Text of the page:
U.S. Economic Outlook
Edited By Alex Santiago
The economy likely recovered robustly in Q3, after Q2’s unprecedented contraction due to the blow dealt by Covid-19. In September, the unemployment rate dropped 0.5 percentage points from the month prior while non-farm payrolls continued to rise, although they were still down 10.7 million compared to February. This, coupled with consumer confidence hitting a six-month high, likely boosted private spending, as suggested by a jump in auto and clothing sales in the same month. Furthermore, upbeat construction activity and a surge in housing starts in Q3 should have supported residential investment. Meanwhile, Joe Biden and the Democrats are currently leading the polls ahead of the presidential elections on 3 November. Under a Biden administration, economic growth would likely benefit from increased spending on infrastructure and social security, as well as a less disruptive foreign trade policy.
United States Economic Growth
Next year, GDP should rebound on the back of ample monetary and fiscal stimulus and as the impact of the pandemic fades. A lower unemployment rate and rising consumer confidence levels should support household spending next year. U.S.–China trade tensions and renewed lockdown measures are key downside risks to the outlook, however. Focus Economics panelists see GDP growing 3.8% in 2021, which is unchanged from the previous month’s forecast. In 2022, our panel sees the economy expanding 2.9%.
United States Economy Overview
Economic Overview of the United States
Despite facing challenges at the domestic level along with a rapidly transforming global landscape, the U.S. economy is still the largest and most important in the world. The U.S. economy represents about 20% of total global output, and is still larger than that of China. Moreover, according to the IMF, the U.S. has the sixth highest per capita GDP (PPP). The U.S. economy features a highly-developed and technologically-advanced services sector, which accounts for about 80% of its output. The U.S. economy is dominated by services-oriented companies in areas such as technology, financial services, healthcare and retail. Large U.S. corporations also play a major role on the global stage, with more than a fifth of companies on the Fortune Global 500 coming from the United States.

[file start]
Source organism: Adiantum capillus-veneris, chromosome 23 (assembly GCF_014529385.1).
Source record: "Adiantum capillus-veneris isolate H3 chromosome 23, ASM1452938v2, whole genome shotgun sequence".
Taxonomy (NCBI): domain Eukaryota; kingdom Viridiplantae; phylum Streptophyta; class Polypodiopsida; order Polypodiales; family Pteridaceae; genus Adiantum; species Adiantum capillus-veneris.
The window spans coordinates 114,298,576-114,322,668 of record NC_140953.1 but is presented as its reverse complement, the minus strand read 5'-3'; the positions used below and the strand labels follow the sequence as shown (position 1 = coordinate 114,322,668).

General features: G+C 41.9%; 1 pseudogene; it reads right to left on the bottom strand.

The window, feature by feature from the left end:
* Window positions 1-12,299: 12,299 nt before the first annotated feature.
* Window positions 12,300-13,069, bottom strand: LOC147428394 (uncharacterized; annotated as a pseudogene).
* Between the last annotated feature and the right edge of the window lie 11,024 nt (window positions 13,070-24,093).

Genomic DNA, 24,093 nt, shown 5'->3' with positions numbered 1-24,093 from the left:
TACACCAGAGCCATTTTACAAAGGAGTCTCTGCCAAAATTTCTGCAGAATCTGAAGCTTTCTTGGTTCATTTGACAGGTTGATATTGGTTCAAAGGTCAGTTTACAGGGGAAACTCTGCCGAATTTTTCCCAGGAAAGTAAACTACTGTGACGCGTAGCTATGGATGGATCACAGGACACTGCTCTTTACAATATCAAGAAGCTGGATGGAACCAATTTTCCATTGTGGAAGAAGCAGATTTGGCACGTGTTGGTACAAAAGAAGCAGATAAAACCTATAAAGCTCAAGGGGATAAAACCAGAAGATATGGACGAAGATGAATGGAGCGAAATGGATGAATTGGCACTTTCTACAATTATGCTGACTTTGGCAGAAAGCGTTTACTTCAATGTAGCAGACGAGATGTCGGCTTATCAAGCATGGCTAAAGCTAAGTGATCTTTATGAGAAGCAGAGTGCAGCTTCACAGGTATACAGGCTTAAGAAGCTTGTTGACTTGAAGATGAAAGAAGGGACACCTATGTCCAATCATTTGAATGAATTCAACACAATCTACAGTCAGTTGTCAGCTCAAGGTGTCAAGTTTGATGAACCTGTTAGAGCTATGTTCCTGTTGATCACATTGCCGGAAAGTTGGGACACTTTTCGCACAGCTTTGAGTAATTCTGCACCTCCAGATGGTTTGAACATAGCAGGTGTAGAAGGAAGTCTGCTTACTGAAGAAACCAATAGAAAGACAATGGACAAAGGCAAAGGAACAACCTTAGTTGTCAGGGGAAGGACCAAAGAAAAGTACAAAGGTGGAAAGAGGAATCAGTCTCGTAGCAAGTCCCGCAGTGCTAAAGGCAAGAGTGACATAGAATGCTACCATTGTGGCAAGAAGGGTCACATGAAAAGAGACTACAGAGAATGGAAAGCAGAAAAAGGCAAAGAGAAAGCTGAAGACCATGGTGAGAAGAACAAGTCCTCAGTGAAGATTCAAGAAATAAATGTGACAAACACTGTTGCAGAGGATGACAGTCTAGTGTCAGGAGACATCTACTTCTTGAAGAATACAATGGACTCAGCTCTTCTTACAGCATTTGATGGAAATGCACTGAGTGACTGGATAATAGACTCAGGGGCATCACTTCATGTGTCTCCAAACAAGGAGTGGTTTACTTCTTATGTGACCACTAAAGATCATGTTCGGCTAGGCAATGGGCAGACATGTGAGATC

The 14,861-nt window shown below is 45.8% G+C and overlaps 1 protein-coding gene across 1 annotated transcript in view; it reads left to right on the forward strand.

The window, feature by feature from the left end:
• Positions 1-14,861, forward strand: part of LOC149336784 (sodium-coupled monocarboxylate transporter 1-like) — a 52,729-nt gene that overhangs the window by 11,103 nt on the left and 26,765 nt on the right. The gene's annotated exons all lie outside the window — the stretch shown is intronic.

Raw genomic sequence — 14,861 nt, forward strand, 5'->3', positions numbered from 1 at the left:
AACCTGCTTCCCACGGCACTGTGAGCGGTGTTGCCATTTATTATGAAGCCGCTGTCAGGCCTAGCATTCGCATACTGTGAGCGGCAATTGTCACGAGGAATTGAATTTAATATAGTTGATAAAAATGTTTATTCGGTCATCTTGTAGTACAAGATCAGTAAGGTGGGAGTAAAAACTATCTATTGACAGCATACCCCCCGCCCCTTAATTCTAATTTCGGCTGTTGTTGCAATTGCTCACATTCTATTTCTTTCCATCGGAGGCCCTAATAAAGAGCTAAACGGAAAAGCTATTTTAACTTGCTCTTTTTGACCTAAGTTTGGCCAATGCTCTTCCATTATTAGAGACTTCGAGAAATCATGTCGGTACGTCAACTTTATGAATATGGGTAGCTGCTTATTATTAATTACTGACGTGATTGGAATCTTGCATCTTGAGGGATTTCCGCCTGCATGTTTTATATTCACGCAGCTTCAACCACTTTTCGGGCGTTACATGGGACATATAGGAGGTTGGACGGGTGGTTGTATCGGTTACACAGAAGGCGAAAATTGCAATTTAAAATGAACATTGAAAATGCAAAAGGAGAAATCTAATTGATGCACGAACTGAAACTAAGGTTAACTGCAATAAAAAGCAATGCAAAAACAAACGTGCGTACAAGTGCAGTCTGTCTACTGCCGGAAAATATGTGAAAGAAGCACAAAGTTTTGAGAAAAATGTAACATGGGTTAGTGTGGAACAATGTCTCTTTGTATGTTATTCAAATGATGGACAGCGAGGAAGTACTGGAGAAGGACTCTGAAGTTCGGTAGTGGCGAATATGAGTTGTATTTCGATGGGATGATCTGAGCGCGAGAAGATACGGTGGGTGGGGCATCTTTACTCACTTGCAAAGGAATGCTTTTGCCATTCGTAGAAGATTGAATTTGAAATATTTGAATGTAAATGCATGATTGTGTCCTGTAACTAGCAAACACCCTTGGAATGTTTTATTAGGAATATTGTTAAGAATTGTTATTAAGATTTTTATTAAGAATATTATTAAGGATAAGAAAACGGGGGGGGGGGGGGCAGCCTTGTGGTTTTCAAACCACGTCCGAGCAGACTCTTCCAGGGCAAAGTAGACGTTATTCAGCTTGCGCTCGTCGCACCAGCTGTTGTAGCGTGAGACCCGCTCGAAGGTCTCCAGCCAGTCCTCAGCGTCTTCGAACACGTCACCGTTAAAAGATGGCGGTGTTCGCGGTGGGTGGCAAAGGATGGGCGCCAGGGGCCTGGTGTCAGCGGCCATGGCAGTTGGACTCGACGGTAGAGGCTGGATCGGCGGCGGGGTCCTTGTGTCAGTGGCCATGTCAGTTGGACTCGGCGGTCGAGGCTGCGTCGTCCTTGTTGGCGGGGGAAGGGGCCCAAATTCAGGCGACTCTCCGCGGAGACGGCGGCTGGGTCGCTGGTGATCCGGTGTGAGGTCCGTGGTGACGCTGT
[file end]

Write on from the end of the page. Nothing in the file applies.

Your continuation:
Even though the services sector is the main engine of the economy, the U.S. also has an important manufacturing base, which represents roughly 15% of output. The U.S. is the second largest manufacturer in the world and a leader in higher-value industries such as automobiles, aerospace, machinery, telecommunications and chemicals. Meanwhile, agriculture represents less than 2% of output. However, large amounts of arable land, advanced farming technology and generous government subsidies make the U.S. a net exporter of food and the largest agricultural exporting country in the world.
The U.S. economy maintains its powerhouse status through a combination of characteristics. The country has access to abundant natural resources and a sophisticated physical infrastructure. It also has a large, well-educated and productive workforce. Moreover, the physical and human capital is fully leveraged in a free-market and business-oriented environment. The government and the people of the United States both contribute to this unique economic environment. The government provides political stability, a functional legal system, and a regulatory structure that allow the economy to flourish. The general population, including a diversity of immigrants, brings a solid work ethic, as well as a sense of entrepreneurship and risk taking to the mix. Economic growth in the United States is constantly being driven forward by ongoing innovation, research and development as well as capital investment.
The U.S. economy is currently emerging from a period of considerable turmoil. A mix of factors, including low interest rates, widespread mortgage lending, excessive risk taking in the financial sector, high consumer indebtedness and lax government regulation, led to a major recession that began in 2008. The housing market and several major banks collapsed and the U.S. economy proceeded to contract until the third quarter of 2009 in what was the deepest and longest downturn since the Great Depression. The U.S. government intervened by using USD 700 billion to purchase troubled mortgage-related assets and propping up large floundering corporations in order to stabilize the financial system. It also introduced a stimulus package worth USD 831 billion to be spent across the following 10 years to boost the economy.
The economy has been recovering slowly yet unevenly since the depths of the recession in 2009. The economy has received further support through expansionary monetary policies. This includes not only holding interest rates at the lower bound, but also the unconventional practice of the government buying large amounts of financial assets to increase the money supply and hold down long term interest rates—a practice known as “quantitative easing”.
While the labor market has recovered significantly and employment has returned to pre-crisis levels, there is still widespread debate regarding the health of the U.S. economy. In addition, even though the worst effects of the recession are now fading, the economy still faces a variety of significant challenges going forward. Deteriorating infrastructure, wage stagnation, rising income inequality, elevated pension and medical costs, as well as large current account and government budget deficits, are all issues facing the US economy.
U.S. Economic History